The whirlwind is still blowing.
Sometimes I've wondered - do I write more when I'm happy or when I'm sad? I think I definitely have tended to write/journal more during the sad times of my life. Interestingly enough, there have been times when I thought I was happy and wrote a lot, but looking back, those were actually bad times for me. So I think the answer is that I write more during the bad times.
So my lack of posting could actually be seen as a good thing.
To catch you up on where I've been ... the weekend before Halloween I went to Wyoming with my friends Susan and Julie. It was a great trip. All we did was eat, sleep and sit. But the sitting was on the airplane and in the car - we traveled a lot. Managed to get to Yellowstone, a first for me. I'm really glad we went in October and avoided the crowds.
So we had a great trip, but on our return, I got some bad news. My friend Susie (not to be confused with Susan) called to say that her ex-husband and children had been in a car accident. Her ex and son were fine, but her daughter was in intensive care with a head injury. As soon as I landed I went to the hospital. They had her in a medically induced coma and it was shocking to see her.
I actually hadn't seen her in a few years, and she is now 14 years old and a freshman in high school. She's not a little girl any more - she's a young woman. And there she was with all of her hair shaved off and she was swollen from the fluids they were pumping into her and she had all of these tubes ... and she was there for 16 days. Late last week they moved her to a rehabilitation hospital. I don't actually know the exact diagnosis/prognosis. She's in there, she's out of the coma now and she seems to comprehend what Susie says to her, but she can't seem to make her body work anymore.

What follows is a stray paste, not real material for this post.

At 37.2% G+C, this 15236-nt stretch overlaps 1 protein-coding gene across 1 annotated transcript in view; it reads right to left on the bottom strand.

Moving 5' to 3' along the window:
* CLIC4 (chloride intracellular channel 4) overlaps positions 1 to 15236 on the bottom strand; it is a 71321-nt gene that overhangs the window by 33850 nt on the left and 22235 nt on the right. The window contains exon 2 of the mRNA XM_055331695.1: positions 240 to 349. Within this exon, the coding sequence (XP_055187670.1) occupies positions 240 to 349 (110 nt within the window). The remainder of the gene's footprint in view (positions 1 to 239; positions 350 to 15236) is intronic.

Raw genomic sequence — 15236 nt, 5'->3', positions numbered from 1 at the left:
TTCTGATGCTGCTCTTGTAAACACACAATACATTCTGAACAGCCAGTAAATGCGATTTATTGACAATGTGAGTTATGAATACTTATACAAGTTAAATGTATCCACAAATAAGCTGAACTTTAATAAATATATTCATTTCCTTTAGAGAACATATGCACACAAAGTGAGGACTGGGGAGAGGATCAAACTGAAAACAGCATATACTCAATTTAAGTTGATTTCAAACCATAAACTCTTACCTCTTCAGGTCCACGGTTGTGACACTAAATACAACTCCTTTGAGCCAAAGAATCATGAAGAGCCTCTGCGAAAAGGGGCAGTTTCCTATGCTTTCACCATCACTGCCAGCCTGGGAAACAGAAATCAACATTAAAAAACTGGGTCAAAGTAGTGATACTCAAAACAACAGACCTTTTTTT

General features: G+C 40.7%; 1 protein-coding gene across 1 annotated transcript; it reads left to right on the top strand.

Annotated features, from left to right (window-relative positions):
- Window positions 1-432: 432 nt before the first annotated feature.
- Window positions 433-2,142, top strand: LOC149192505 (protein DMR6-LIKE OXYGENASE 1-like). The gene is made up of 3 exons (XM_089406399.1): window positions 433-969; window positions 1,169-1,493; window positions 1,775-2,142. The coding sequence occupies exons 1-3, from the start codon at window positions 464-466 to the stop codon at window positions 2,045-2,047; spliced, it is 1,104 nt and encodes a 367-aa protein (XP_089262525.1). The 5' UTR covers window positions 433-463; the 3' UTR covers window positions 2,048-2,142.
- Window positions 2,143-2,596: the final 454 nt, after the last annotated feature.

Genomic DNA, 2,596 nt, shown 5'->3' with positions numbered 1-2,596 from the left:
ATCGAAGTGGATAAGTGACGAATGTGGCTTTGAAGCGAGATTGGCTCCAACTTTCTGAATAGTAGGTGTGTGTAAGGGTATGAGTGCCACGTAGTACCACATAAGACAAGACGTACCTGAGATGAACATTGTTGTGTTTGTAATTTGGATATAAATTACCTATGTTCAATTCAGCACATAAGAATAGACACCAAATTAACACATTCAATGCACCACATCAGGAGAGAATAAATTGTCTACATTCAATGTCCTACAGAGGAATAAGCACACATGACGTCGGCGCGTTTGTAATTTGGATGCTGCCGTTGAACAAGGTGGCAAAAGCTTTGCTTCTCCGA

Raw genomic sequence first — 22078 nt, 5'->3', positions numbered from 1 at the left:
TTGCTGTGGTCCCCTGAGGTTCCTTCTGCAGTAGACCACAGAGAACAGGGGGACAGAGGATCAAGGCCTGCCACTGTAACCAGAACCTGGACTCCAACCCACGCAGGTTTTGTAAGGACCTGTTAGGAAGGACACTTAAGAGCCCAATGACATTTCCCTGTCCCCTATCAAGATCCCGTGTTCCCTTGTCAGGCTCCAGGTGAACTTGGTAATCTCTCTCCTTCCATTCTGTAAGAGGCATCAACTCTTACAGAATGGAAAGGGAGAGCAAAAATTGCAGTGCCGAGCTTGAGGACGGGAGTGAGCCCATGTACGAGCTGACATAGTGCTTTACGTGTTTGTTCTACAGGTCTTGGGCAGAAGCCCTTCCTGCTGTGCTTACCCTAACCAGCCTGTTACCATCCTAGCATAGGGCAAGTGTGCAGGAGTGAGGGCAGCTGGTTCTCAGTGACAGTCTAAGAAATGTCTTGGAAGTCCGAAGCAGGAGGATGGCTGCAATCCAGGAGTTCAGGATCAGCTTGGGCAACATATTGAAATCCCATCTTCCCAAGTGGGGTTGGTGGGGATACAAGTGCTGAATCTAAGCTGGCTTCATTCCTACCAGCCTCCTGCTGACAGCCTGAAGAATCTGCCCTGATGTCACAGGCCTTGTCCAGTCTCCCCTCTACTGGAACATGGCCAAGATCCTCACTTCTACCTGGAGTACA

She's learning how to sit ... how to hold her head ... how to swallow ... how to walk ... how to even reach up and scratch an itch. She has to start all over. Susie has been visiting her every day, and she's just exhausted. I have offered to do whatever she needs me to do - cook, clean, do laundry, run errands, whatever. So far, I haven't been able to do anything but offer.
I don't have children, but Susie's kids are special to me. We were neighbors when they were born (they are twins, a boy and a girl) and the only time I stopped taking my weekly yoga class was when I babysat the twins for Susie when she was taking a class. Susie was so calm and collected when she called me with the news, and I held my composure until she said "I wanted you to know because in a way they are your babies too." That's when I lost it.
And yet, I'm sure I can't even begin to experience the depth of emotions that Susie must be feeling. To have your child, a piece of you, go through this suffering and not be able to do anything about it. It's just a waiting game. This little girl will recover, eventually, but it will take a long time.
So every day I check the web site where Susie journals her daughter's progress, and I think of her, and I pray that she's able to make a full recovery. I'm trying to think positively and count my blessings, but it's going to be hard to be thankful this year when someone I care about is in pain.